"The people who cast the votes decide nothing. The people who count the votes decide everything.”
Maybe they’ll contract the program out to these guys.
April 8, 2008
Monday, April 07, 2008
There is an underlying theme I see developing in the news coverage of Chairman Oberstar’s hearing on the FAA. The FAA is trying to put out this fire and convince the public that this incident is an isolated incident. Barring that, they would have you believe that these symptoms are limited to the FAA’s Southwest Region. (I know it is confusing some people. The story involves Southwest Airlines and the FAA’s Southwest District Office -- two entirely different bodies.) If they can’t convince you it’s limited to the FAA’s Southwest office then they’ll try to convince you it’s limited to the FAA’s aircraft inspection line of business.
Nothing could be further from the truth. The FAA incompetence and arrogance you see on display in these hearings is systemic. It is pervasive. It is so all encompassing that most people -- including several committee members in these hearings -- have been reduced to referring to it as the FAA’s culture.
This culture has always been present in the FAA. It is almost an occupational hazard (if you will). You must remember the FAA’s history. Much of the FAA’s management and nearly all of its technical expertise came from the military. General Elwood R. Quesada was the first Administrator of the FAA and the FAA’s ties to the military go back even further -- and deeper. There have been many benefits to this culture. The FAA was once known as one of the most technically competent, civilian agencies in government. But there have also been problems.
As always, finding the right balance seems to be the problem. As I have stated before, every large organization has a certain number of managers that should be kept in check. Unfortunately, this Administration -- under the leadership of Marion Blakey -- enabled the very managers that should have been kept out of positions of real power.
The fact that this course of action was deliberate is well documented. There is no doubt that it was intentional. The ruthlessness and almost child-like cruelty of it is obvious to anyone who will look at the facts. The hiring of Joe Miniace demonstrates the ruthlessness. Mr. Miniace, plain-and-simple, is a professional union-buster. The FAA’s imposition of their work rules on Labor Day demonstrates their child-like cruelty.
I know that many will resist looking at this issue through a labor vs. management lens. I understand. I simply ask that you actually look at it. Follow the instructions from my previous blog entry and watch the video of the 4th panel -- found at the 1 hour 41 minute mark. Pay particular attention to Tom Brantley of the Professional Aviation Safety Specialists. When he speaks, you’ll probably fail to notice that he isn’t an aircraft inspector. He’ll explain his FAA background later during questioning. His obvious comfort in representing his members in matters outside his area of expertise comes from the fact that he recognizes the FAA’s tactics too. Those same tactics exist throughout the FAA -- for aircraft inspectors, equipment technicians and air traffic controllers alike.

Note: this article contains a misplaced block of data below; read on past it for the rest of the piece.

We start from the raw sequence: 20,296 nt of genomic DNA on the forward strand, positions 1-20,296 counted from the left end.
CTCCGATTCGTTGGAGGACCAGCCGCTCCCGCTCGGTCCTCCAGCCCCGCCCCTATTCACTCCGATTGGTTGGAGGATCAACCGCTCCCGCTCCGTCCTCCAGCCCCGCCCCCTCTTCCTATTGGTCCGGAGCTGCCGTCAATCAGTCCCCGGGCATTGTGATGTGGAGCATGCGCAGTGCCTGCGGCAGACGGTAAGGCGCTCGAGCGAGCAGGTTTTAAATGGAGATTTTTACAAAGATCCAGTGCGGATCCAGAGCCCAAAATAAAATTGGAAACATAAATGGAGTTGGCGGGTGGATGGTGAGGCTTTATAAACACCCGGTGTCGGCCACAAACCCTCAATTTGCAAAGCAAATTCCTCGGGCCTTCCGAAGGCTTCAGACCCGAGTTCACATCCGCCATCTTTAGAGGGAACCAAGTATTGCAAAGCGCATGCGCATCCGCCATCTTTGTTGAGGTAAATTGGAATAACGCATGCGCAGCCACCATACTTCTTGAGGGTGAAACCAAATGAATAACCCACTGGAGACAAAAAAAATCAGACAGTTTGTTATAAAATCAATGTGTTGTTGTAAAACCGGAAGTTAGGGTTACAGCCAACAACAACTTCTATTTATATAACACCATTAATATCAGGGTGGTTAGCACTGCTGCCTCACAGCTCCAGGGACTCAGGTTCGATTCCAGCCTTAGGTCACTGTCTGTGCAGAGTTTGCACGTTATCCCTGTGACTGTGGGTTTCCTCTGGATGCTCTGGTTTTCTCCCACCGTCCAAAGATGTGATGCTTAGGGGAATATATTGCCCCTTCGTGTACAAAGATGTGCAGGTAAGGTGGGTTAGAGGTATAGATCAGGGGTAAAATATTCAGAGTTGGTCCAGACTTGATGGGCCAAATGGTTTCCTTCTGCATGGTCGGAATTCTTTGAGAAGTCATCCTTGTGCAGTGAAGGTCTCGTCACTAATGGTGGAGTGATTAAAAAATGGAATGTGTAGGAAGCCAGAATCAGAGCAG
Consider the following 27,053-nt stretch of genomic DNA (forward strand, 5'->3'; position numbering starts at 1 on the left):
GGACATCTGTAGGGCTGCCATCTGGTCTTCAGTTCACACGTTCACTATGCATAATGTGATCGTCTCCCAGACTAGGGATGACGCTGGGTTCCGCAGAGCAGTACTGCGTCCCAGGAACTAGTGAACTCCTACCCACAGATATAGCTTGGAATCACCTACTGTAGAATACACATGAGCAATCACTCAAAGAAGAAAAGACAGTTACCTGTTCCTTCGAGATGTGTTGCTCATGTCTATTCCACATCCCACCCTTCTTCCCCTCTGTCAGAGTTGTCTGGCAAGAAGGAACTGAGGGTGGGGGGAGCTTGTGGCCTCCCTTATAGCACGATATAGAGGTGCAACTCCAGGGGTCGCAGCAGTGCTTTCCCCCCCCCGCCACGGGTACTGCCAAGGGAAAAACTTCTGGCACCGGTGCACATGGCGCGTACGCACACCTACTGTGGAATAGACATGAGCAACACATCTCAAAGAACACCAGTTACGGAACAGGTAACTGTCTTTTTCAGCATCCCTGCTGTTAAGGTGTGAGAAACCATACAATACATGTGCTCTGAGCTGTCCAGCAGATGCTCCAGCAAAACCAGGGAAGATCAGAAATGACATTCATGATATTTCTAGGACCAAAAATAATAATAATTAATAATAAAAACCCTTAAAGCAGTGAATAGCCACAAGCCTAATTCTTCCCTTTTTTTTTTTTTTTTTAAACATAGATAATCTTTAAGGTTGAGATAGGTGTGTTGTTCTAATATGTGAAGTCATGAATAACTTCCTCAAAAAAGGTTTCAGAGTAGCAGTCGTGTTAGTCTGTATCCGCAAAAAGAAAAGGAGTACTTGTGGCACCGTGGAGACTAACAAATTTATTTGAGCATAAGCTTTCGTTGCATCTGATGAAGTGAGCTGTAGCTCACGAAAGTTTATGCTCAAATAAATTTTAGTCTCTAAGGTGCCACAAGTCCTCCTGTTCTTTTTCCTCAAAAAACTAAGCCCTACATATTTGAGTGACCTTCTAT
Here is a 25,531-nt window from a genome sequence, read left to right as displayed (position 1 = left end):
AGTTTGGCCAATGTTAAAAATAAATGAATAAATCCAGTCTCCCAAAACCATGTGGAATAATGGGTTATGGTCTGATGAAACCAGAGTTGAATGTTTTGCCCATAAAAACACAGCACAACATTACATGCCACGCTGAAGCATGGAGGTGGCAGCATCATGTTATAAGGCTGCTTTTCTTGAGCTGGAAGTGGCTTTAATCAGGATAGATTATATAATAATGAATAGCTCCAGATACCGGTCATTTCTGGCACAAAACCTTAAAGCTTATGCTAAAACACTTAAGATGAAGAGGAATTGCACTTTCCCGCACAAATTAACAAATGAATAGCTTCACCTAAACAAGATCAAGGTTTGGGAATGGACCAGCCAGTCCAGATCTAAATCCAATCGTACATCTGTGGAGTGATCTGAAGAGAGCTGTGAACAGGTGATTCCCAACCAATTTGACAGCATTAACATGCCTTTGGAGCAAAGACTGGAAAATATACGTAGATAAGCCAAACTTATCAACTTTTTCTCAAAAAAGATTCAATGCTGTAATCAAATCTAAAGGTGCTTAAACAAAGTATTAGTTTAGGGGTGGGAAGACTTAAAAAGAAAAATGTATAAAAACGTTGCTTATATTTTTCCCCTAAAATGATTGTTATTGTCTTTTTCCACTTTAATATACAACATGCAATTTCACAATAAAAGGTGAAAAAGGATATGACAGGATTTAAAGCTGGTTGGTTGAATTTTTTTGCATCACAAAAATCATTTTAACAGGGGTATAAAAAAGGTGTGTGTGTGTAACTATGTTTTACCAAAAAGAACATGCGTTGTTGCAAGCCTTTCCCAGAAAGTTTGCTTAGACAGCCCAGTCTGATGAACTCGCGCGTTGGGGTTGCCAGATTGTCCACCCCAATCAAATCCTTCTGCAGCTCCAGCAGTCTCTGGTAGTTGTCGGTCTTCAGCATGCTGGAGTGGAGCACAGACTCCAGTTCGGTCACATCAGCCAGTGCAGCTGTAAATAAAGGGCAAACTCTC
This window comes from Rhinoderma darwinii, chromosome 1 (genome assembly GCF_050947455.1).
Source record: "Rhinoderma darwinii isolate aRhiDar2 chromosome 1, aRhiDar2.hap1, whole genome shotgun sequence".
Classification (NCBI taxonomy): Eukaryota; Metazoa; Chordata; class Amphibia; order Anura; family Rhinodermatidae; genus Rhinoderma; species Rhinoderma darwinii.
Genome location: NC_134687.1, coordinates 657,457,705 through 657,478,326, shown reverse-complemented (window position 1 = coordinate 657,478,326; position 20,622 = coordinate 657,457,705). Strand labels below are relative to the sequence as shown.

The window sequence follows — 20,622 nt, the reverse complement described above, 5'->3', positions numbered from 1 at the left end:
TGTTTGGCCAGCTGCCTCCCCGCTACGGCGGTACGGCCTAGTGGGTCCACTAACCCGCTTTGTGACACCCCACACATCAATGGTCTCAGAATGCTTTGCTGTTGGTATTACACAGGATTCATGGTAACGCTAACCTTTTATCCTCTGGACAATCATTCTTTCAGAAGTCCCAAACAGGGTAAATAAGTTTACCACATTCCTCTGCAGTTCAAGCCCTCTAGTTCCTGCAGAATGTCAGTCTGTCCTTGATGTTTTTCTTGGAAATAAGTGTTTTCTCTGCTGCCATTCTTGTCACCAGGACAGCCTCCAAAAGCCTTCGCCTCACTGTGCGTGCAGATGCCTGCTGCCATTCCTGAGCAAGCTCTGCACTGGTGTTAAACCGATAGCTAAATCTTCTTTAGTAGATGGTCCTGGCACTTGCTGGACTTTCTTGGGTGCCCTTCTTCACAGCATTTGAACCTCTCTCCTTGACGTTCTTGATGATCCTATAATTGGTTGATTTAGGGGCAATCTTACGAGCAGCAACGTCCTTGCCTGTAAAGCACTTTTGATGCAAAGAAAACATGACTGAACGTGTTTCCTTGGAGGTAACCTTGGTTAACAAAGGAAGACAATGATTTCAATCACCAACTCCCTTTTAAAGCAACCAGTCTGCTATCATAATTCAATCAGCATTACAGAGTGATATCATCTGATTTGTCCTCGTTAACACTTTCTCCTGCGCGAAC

I encourage you, in the strongest terms possible, to watch the entire testimony -- including the question and answer portion -- of these men and women. They aren’t the polished policy makers that you normally see under the bright lights. These are the people from the field -- the people that get it done. Ask yourself if they are telling the truth. And in case you are tempted to dismiss Mr. Thrash’s typically-Texan,-over-the-top testimony (as I first did when listening on the radio) -- take a closer look. You’ll see Chairman Oberstar taking notes. Here is some background on the specific story in case you’re interested.
April 7, 2008
Sunday, April 06, 2008
Oh, the never-ending joys of retirement. I know you might not have a lot of time to watch Chairman James Oberstar’s hearings on FAA oversight but I do. I’ve spent much of today watching them -- even after I spent much of the previous two days on the road listening to them. (Pity my long-suffering wife.)
I don’t spend much time talking to FAA management on my blog. And I do my best not to taunt them. I don’t suppose I am able to hide my dislike of the bad managers...but I try not to taunt them. So please, don’t take this as taunting. Take it as a warning. A fair warning.
I expect the links on the internet to change so I am providing instructions on how to find a particular clip I’ve been watching on CSPAN. Currently, the clips are on the front page. Go to CSPAN and look for the “Recent Programs” section. Look for ”House Transportation & Infrastructure Cmte. Hearing on FAA Oversight - Panels 3 & 4 (April 3, 2008) “ and click on it. Click on the “Watch” button beside “Panels 3 & 4”. It’s a Real Audio file and that application should start up. (You can get the program for free at RealPlayer.com if you don’t already have it installed.) You can (of course) watch the whole thing if you have plenty of time. But for those with limited time I suggest fast-fowarding to 2 hour 14 minute mark, where Congressman DeFazio starts another round of questions.
If you’re an FAA manager, you need to ask yourself a question. Do these guys sound like they’re kidding around ? When Chairman Oberstar talks about all this going “to the top” and says that the only “salvation” the previous panel full of managers will have is their “faulty memory” -- because they were testifying under oath -- do you think he’s kidding ? When Congressman DeFazio mentions the “little jail” they used to have at the Capitol, I think he actually was kidding. But only about using the jail at the Capitol. I think he’s seriously contemplating a different jail.
This week, this month or maybe this year, the hearings are about FAA aircraft inspectors. I feel certain that sometime soon this Committee’s attention will turn to the air traffic control side of the FAA’s house. When it does, I can guarantee you that air traffic controllers will be standing in line for an opportunity to testify -- under oath -- in one of these hearings. I can also guarantee you that some of us have been taking notes and keeping documentation.